Once vSphere was alive, we tried vApp, a resource that groups together VMs as aggregations for object control purposes, like starting them, powering them down, and allowing them to be treated as a single object. We're reminded of the big red switch that turns on stadium lights.
Better still is Datastore Migration that allows a running VM's connected storage to be virtualized - and moved to a different logical drive on the fly. Our drive might be in the local server, or it could be changed to another drive via iSCSI (or an NFS share, Fibre Channel) at will.
This further abstracts storage from a virtualized operating system/application instance in a way that makes far better utilization of SAN resources — by trapping and redirecting storage. If you're not prepared for what your applications might do, of course, it could be a disaster when files/folders/locks are missing, so using this is state-dependent on what a particular VM is doing at the time. Nonetheless, we liked the VM instance availability that could be anchored from this ad hoc disk change capability.
VSphere allows up to eight virtual CPUs (vCPU) for any specific VM instance, double the vCPUs permitted in the prior version. With this addition comes the capacity to also add/subtract VM instance allocated memory or vCPUs on the fly, depending upon the guest operating system in the VM.
The implications of hardware resource additions/changes are interesting, especially in test platforms where 'tinkering' with these settings can find performance optimization points with varying resources for a virtualized operating system and hosted application performance.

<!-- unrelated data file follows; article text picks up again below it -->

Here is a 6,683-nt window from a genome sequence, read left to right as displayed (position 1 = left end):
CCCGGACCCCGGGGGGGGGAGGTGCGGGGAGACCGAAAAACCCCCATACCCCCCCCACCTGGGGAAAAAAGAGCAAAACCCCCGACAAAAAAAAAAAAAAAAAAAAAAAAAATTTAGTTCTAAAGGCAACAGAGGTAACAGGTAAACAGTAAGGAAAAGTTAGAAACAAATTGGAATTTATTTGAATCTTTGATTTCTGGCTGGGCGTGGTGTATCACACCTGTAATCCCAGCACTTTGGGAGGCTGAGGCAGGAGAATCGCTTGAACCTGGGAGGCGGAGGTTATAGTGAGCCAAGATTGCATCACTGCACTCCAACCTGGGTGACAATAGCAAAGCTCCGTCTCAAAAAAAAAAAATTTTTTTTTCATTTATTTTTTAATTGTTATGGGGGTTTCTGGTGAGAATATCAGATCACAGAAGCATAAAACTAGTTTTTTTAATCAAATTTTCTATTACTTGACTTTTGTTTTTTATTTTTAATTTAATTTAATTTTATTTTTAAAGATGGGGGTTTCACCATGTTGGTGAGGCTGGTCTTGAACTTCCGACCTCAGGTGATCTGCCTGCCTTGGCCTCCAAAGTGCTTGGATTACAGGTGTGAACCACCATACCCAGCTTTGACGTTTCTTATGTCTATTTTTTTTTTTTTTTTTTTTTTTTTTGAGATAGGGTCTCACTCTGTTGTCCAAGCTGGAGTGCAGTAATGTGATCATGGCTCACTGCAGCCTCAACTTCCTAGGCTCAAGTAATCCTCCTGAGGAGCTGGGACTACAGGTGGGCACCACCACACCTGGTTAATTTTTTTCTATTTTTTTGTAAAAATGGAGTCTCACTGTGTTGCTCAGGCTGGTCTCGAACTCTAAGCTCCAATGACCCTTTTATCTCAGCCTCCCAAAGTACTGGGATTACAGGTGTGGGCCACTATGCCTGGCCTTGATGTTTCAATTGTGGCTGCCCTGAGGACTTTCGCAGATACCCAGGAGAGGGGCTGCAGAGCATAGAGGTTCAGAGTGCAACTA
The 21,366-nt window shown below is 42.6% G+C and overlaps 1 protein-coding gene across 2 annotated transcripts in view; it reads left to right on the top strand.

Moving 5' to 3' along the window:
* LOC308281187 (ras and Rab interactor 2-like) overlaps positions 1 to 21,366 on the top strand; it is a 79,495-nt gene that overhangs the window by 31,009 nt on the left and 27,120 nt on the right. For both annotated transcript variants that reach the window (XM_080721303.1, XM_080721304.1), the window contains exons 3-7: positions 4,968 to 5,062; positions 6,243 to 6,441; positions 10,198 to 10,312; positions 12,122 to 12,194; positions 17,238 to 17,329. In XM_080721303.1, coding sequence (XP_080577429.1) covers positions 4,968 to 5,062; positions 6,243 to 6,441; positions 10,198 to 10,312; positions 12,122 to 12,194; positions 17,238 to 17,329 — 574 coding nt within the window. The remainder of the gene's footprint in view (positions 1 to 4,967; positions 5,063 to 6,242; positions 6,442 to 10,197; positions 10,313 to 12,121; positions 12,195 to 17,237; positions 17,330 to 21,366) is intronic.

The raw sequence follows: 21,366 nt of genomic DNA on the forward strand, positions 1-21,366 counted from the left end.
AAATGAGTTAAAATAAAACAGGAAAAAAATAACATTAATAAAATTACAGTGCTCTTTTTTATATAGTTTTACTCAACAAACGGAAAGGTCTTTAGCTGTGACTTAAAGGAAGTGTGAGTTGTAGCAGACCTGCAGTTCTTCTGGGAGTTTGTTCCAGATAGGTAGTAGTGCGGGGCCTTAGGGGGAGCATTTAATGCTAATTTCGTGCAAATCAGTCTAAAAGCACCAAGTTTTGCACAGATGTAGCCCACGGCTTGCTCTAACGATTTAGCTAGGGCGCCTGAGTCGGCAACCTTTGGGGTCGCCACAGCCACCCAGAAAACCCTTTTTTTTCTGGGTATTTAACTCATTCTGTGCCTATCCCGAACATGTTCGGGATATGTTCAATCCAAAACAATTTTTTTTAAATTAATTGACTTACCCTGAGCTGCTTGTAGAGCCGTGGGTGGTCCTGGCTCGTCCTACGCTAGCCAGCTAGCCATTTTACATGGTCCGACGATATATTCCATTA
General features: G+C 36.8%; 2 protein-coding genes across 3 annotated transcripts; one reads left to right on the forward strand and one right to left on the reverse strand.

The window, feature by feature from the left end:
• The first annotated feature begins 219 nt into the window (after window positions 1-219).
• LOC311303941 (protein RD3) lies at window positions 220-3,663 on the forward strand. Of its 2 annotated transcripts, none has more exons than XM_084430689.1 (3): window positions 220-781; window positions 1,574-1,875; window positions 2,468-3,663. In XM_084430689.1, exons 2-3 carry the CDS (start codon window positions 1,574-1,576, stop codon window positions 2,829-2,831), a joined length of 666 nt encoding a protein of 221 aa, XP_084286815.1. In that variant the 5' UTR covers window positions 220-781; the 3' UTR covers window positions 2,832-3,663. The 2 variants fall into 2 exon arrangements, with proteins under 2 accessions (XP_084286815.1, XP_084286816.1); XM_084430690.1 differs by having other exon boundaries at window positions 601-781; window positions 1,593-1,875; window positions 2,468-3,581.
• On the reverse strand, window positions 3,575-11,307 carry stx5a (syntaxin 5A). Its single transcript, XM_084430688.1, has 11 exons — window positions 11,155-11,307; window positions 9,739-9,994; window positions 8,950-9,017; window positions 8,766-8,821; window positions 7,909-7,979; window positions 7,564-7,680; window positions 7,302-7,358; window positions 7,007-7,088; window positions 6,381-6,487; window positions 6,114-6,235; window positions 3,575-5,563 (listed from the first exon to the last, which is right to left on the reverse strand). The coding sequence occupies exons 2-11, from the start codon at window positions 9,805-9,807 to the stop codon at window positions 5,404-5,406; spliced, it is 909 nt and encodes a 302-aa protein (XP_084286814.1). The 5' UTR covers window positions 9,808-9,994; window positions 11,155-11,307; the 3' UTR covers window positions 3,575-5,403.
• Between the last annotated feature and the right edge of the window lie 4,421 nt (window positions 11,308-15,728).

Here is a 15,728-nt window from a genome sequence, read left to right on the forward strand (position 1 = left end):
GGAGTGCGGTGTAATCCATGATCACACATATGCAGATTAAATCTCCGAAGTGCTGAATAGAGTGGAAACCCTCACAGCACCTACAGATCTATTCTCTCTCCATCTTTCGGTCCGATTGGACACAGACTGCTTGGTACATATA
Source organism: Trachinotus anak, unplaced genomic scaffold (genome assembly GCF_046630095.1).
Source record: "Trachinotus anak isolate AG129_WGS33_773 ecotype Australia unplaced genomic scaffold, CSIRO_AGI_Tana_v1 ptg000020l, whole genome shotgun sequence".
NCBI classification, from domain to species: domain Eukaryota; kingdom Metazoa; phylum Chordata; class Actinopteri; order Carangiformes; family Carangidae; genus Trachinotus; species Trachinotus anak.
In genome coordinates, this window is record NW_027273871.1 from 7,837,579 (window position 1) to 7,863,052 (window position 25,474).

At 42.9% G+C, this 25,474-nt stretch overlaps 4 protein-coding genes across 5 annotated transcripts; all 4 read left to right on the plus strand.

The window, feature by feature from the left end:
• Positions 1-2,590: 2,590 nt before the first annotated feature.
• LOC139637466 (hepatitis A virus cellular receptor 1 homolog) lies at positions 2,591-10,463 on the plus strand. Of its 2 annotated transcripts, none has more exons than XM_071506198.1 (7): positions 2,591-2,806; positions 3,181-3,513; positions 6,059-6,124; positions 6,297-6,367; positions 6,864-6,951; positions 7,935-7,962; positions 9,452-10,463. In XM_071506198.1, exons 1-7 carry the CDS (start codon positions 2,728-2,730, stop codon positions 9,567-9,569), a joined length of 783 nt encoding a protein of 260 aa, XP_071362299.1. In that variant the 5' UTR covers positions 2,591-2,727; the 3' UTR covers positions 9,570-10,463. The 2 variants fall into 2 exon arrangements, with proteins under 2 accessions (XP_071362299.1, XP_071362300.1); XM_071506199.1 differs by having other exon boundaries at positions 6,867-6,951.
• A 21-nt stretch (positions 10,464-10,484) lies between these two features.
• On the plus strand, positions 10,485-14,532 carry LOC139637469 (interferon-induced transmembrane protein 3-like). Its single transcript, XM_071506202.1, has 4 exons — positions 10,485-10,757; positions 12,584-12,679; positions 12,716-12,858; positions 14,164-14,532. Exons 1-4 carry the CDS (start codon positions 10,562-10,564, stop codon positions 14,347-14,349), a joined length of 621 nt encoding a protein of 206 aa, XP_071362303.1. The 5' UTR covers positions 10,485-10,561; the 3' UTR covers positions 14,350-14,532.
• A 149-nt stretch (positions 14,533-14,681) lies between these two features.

The new vSphere ESX 4.0 hypervisor performed about the same as its predecessor when we ran three virtual machine guests on a single virtual CPU, but improved when we gave the VM guests more vCPUs. We tested vSphere's ESX 4 versus the older 3.51 and found across the board improvements. We also upgraded virtual hardware drivers to see its impact, in our table below.
We tested vSphere 4.0 on the same HP DL-580G5 server that we've used in the past, in order to compare performance numbers between vSphere and its latest competitors, including speed demon Citrix XenServer. We tested with SPEC's SPECjbb2005 using the exact same Windows 2008 Enterprise Server (R1) and Novell SUSE Linux 10.2 that we've used in other tests.
Overall, VMware's vSphere is keeping up with the competition, but the performance numbers weren't dramatic - just very good.
Describing vSphere 4.0 as a 'cloud operating system' is both a marketing and an ideological product direction change on the part of VMware. VSphere is faster. It manages resources regardless of location, and regardless of where VM clouds are located and abstracts storage as well as VM guest/applications in ways that are currently unique and flexible.
We feel it's more than a simple 'dot' release and lays down a gauntlet for Microsoft and the Xen (and Sun's VirtualBox/xVM) communities to work on.
Henderson is principal researcher and Allen is a researcher for ExtremeLabs in Indianapolis. They can be reached at firstname.lastname@example.org.
Henderson is also a member of the Network World Lab Alliance, a cooperative of the premier reviewers in the network industry each bringing to bear years of practical experience on every review. For more Lab Alliance information, including what it takes to become a member, go to www.networkworld.com/alliance.